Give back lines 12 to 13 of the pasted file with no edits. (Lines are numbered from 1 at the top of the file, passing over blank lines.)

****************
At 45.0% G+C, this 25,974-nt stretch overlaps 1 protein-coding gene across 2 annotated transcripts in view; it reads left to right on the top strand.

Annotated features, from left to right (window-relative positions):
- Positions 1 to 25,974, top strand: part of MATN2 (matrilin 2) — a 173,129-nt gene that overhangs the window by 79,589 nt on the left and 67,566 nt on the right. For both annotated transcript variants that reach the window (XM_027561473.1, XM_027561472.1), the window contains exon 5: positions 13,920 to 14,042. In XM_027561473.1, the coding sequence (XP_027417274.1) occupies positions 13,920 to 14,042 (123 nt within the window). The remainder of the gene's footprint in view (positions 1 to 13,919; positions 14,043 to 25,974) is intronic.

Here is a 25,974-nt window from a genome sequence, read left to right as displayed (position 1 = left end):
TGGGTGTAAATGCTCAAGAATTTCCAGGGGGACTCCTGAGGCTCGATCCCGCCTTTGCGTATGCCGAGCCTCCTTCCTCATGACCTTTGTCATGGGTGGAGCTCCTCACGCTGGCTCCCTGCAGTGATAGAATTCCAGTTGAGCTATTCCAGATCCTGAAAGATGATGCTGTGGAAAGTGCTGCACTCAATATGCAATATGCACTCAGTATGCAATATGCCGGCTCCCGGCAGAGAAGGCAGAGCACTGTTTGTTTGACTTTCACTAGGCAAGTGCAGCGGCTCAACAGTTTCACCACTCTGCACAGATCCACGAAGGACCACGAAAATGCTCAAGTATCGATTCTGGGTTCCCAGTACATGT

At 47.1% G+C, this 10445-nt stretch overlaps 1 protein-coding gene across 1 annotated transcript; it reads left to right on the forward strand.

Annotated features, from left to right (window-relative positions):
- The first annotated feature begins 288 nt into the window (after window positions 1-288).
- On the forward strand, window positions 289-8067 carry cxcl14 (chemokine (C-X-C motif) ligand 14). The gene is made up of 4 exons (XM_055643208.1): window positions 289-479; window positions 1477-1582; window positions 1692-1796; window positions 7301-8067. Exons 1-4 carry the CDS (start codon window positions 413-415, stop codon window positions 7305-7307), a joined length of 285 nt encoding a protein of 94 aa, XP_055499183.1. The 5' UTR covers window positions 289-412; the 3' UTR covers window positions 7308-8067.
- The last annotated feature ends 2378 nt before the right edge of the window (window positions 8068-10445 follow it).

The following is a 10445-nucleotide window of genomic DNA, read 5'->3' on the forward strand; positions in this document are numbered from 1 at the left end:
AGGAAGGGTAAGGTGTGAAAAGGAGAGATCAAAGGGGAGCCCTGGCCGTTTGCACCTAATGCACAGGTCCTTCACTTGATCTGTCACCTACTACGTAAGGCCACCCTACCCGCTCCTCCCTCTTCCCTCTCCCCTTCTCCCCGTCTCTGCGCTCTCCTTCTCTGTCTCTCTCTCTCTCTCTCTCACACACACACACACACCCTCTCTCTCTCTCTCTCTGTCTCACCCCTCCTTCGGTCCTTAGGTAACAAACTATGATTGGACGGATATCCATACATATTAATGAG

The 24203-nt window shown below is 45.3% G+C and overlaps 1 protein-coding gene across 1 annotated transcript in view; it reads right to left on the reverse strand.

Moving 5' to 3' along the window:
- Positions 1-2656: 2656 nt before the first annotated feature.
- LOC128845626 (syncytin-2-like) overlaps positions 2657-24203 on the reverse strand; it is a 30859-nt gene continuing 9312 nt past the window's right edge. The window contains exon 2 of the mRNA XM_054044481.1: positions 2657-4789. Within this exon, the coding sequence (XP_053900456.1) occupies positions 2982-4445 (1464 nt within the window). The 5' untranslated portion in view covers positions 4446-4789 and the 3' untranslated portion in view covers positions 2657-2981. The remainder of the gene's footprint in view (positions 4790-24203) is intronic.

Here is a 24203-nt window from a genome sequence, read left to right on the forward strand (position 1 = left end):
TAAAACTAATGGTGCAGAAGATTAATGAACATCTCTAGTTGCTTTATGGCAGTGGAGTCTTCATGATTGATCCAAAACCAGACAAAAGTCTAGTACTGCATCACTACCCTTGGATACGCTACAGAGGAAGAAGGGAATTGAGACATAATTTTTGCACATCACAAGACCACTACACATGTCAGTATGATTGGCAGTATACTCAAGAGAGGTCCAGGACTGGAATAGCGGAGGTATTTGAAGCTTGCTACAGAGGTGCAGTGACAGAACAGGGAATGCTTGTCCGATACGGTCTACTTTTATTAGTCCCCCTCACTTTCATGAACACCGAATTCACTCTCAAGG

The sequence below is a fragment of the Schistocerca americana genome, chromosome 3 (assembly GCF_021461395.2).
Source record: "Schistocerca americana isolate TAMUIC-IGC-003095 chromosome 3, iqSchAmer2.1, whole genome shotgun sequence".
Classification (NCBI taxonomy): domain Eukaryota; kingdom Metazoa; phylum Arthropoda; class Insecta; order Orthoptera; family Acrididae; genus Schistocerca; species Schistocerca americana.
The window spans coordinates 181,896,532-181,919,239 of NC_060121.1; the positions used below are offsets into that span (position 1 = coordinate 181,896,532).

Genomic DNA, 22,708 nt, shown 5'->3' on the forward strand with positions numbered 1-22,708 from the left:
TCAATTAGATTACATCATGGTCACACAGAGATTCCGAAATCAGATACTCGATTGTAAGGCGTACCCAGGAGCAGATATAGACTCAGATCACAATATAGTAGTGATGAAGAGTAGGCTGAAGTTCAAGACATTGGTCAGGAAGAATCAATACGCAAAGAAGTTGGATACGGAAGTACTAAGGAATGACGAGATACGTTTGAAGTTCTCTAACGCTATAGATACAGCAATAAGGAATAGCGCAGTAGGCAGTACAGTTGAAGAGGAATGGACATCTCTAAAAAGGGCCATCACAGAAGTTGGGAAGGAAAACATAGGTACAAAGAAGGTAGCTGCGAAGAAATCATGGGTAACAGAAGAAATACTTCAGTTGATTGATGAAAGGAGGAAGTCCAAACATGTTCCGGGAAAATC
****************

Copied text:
AGGAAGGGTAAGGTGTGAAAAGGAGAGATCAAAGGGGAGCCCTGGCCGTTTGCACCTAATGCACAGGTCCTTCACTTGATCTGTCACCTACTACGTAAGGCCACCCTACCCGCTCCTCCCTCTTCCCTCTCCCCTTCTCCCCGTCTCTGCGCTCTCCTTCTCTGTCTCTCTCTCTCTCTCTCTCACACACACACACACACCCTCTCTCTCTCTCTCTCTGTCTCACCCCTCCTTCGGTCCTTAGGTAACAAACTATGATTGGACGGATATCCATACATATTAATGAG

The 24203-nt window shown below is 45.3% G+C and overlaps 1 protein-coding gene across 1 annotated transcript in view; it reads right to left on the reverse strand.